- Page 1 LG GD510 Pop
- Page 2 LG GD510 Pop
- Page 3 LG GD510 Pop
- Page 4 Feature Table
- Page 5 Sample Photos
While on the subject of usability, we also like that LG has adopted the, fast becoming standard, slide-to-unlock system whereby, after pressing any button, you simply slide a finger up the screen to unlock the phone. We also like the status dialogue that appears when you tap the top of the homescreen. This displays detailed information about time, battery life, signal strength, and memory usage (both onboard and of the memory card) as well as giving you quick access to select a profile (silent, meeting, normal, etc.), play and pause music, and turn Bluetooth on or off.
Elsewhere the operating system is essentially the same one that we’ve seen on LG’s phones for some time. The homescreen consists of three desktops, which you can slide left and right with the annoying, slow, and cumbersome rotating cube effect that LG insists on using. On the first screen you can put widgets, which are the usual selection of apps like a calendar, picture viewer, analogue clock, and music player. The second screen is dedicated to what LG calls Livesquare, which basically shows you little avatars of your favourite contacts along with message notifications for each one. You can then drag the avatar to the message or call icons to either message or call them. You can even highlight multiple avatars and send group messages. It could be useful on occasion but we feel that for most people it will be a seldom used gimmick. The third screen is simply for dragging and dropping links to your favourite contacts.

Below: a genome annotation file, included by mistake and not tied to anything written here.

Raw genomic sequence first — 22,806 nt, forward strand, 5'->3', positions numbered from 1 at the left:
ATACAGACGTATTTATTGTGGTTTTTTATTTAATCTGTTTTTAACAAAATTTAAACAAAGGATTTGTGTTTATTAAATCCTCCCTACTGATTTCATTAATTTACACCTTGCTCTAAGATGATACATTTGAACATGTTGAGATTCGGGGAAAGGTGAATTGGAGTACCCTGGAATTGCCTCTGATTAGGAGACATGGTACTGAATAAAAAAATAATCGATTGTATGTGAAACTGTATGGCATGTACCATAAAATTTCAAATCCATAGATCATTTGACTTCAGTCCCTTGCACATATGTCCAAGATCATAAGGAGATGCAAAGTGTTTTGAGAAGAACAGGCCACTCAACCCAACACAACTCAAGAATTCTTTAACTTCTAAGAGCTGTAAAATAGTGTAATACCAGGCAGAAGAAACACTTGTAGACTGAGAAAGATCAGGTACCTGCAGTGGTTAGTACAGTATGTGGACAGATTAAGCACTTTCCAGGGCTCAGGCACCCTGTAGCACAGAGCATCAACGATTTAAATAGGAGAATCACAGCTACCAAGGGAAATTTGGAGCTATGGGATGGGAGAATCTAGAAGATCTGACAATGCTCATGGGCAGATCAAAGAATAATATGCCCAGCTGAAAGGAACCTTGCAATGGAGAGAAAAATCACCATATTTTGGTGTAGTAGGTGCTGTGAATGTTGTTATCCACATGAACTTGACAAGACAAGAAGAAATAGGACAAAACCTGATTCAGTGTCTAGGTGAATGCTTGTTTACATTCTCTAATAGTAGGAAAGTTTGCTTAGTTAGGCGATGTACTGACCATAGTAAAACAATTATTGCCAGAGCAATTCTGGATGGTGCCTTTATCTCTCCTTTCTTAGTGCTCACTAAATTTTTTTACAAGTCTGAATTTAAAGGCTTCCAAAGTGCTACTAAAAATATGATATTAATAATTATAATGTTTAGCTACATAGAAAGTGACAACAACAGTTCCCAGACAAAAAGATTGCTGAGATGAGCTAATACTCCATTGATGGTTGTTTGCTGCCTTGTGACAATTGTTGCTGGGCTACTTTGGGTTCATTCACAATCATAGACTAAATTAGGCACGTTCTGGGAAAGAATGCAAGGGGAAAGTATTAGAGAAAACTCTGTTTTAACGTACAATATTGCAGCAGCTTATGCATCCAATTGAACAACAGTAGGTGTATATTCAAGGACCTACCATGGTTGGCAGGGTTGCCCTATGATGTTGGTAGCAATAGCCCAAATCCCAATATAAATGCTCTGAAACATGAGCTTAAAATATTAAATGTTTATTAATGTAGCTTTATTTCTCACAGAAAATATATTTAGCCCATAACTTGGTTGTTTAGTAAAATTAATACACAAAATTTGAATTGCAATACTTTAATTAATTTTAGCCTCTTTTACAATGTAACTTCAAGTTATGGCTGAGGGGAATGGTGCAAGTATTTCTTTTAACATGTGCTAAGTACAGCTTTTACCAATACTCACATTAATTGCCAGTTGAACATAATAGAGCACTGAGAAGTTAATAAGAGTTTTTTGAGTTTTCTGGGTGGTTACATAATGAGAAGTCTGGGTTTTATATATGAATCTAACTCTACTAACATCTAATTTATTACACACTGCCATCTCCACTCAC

The main menu by default uses a peculiar sideways scrolling array of icons that we again find cumbersome and unnecessary. You can, however, revert to a simpler tabbed layout of fixed icons that is much easier to navigate.
The rest of the operating system is basic and a bit slow but is easy enough to use. However, the web browser is distinctly tedious to use so those that want to regularly browse on the move should probably steer clear. Then again, with this being a non-3G phone that also lacks Wi-Fi, web browsing was always going to require the patience of a saint.
Something that will also slow you down is the use of a soft resistive touchscreen. With its lack of multitouch and requirement of pressure to activate the screen, typing speed in particular is slowed down to the point where the QWERTY keyboard is next to useless and the keypad layout will instead be your primary port of call. The softness of the screen will of course make it prone to scratches as well.